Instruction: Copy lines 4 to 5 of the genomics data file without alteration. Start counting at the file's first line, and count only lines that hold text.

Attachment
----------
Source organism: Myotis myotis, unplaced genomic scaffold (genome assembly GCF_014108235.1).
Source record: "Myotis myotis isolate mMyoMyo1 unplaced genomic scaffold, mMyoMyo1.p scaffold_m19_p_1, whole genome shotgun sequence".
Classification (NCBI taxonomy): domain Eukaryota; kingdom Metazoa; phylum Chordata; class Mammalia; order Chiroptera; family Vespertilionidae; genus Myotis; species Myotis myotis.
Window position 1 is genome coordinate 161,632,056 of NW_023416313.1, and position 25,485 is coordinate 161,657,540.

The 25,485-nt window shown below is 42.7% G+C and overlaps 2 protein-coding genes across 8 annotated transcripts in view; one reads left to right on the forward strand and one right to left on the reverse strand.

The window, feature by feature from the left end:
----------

Window position 1 is genome coordinate 161,632,056 of NW_023416313.1, and position 25,485 is coordinate 161,657,540.

The 25,485-nt window shown below is 42.7% G+C and overlaps 2 protein-coding genes across 8 annotated transcripts in view; one reads left to right on the forward strand and one right to left on the reverse strand.